According to the common view, conscientious objection is grounded in autonomy or in ‘freedom of conscience’ and is tolerated out of respect for the objector's autonomy. Emphasising freedom of conscience or autonomy as a central concept within the issue of conscientious objection implies that the conscientious objector should have an independent choice among alternative beliefs, positions or values. In this paper it is argued that: (a) it is not true that the typical conscientious objector has such a choice when they (...)
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  39. Moral Bio-Enhancement, Freedom, Value and the Parity Principle.Jonathan Pugh - 2019 - Topoi 38 (1):73-86.
    A prominent objection to non-cognitive moral bio-enhancements is that they would compromise the recipient’s ‘freedom to fall’. I begin by discussing some ambiguities in this objection, before outlining an Aristotelian reading of it. I suggest that this reading may help to forestall Persson and Savulescu’s ‘God-Machine’ criticism; however, I suggest that the objection still faces the problem of explaining why the value of moral conformity is insufficient to outweigh the value of the freedom to fall itself. I also (...)
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  40. Irreplaceability and Unique Value.Christopher Grau - 2004 - Philosophical Topics 32 (1&2):111-129.
    This essay begins with a consideration of one way in which animals and persons may be valued as “irreplaceable.” Drawing on both Plato and Pascal, I consider reasons for skepticism regarding the legitimacy of this sort of attachment. While I do not offer a complete defense against such skepticism, I do show that worries here may be overblown due to the conflation of distinct metaphysical and normative concerns. I then go on to clarify what sort of value is at (...)
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  41. Education, Values and Authority: A Semiotic View.Eetu Pikkarainen - 2014 - In Inna Semetsky & Andrew Stables (eds.), Pedagogy and Edusemiotics: theoretical challenges/practical opportunities. Sense Publisher. pp. 91-105.
    How can we theoretically and philosophically study the problem of values and authority in the context of education? The chapter uses the framework of action theoretical semiotics developed mainly on the conceptual structures of Greimassian semiotic theory. This detailed and elaborated theory of human discourse (utilized usually in terms of literary and “cultural” texts) will be expanded by biosemiotic and Peircean points of view to fit in the special problem area of education as transformation or extension from the biosemiotic and (...)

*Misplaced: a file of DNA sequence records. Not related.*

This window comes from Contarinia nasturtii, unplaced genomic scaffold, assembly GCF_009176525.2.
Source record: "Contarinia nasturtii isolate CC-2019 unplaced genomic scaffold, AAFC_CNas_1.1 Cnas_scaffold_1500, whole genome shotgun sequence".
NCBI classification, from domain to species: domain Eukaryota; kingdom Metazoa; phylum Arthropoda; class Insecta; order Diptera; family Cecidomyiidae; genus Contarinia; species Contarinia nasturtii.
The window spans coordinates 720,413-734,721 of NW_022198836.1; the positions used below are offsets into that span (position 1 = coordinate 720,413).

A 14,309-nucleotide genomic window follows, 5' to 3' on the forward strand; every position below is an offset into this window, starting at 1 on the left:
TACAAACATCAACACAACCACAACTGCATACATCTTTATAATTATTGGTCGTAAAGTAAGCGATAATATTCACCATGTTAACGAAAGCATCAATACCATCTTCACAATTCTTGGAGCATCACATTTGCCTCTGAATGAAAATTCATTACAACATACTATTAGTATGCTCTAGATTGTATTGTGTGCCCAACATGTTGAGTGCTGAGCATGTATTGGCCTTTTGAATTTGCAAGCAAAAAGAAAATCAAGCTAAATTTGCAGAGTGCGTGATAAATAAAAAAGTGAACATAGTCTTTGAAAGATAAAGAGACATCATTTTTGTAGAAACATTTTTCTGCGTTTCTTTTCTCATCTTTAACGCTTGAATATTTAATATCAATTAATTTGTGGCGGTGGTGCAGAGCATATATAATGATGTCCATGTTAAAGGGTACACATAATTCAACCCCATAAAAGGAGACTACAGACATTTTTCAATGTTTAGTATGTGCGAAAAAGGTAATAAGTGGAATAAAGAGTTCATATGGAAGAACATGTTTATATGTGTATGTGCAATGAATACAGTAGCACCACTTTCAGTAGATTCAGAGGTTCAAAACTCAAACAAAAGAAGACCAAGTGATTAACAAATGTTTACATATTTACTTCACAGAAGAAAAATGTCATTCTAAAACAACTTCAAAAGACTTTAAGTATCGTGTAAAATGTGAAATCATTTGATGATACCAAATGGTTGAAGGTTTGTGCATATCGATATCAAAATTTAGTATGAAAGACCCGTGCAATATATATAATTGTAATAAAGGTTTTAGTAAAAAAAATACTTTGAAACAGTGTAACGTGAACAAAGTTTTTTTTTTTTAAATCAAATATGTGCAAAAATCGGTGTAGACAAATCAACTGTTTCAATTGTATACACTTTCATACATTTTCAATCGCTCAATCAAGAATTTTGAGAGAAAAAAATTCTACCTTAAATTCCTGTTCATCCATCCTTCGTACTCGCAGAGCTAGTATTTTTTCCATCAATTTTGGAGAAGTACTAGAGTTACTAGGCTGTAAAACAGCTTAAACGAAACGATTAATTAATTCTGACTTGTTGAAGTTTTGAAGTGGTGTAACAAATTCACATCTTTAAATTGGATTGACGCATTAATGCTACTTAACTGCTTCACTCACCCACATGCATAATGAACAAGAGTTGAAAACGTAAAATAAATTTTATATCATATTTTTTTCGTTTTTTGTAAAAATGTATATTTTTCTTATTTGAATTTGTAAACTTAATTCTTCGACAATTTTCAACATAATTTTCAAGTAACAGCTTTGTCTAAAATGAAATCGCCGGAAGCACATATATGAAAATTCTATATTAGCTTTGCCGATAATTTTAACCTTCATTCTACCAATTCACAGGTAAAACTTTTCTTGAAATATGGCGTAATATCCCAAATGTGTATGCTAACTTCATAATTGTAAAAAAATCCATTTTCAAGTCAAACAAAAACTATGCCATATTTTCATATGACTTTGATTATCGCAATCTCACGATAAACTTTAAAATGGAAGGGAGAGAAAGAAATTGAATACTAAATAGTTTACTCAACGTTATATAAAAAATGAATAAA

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  42. Buck-Passing Accounts of Value.Jussi Suikkanen - 2009 - Philosophy Compass 4 (5):768-779.
    This paper explores the so-called buck-passing accounts of value. These views attempt to use normative notions, such as reasons and ought to explain evaluative notions, such as goodness and value . Thus, according to Scanlon's well-known view, the property of being good is the formal, higher-order property of having some more basic properties that provide reasons to have certain kind of valuing attitudes towards the objects. I begin by tracing some of the long history of such accounts. I (...)
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  43. Do P Values Lose Their Meaning in Exploratory Analyses? It Depends How You Define the Familywise Error Rate.Mark Rubin - 2017 - Review of General Psychology 21:269-275.
    Several researchers have recently argued that p values lose their meaning in exploratory analyses due to an unknown inflation of the alpha level (e.g., Nosek & Lakens, 2014; Wagenmakers, 2016). For this argument to be tenable, the familywise error rate must be defined in relation to the number of hypotheses that are tested in the same study or article. Under this conceptualization, the familywise error rate is usually unknowable in exploratory analyses because it is usually unclear how many hypotheses have (...)
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  44. Objects of Thought.Ian Rumfitt - 2016 - In Gary Ostertag (ed.), Meaning and Other Things: Essays on the Philosophy of Stephen Schiffer. Oxford University Press.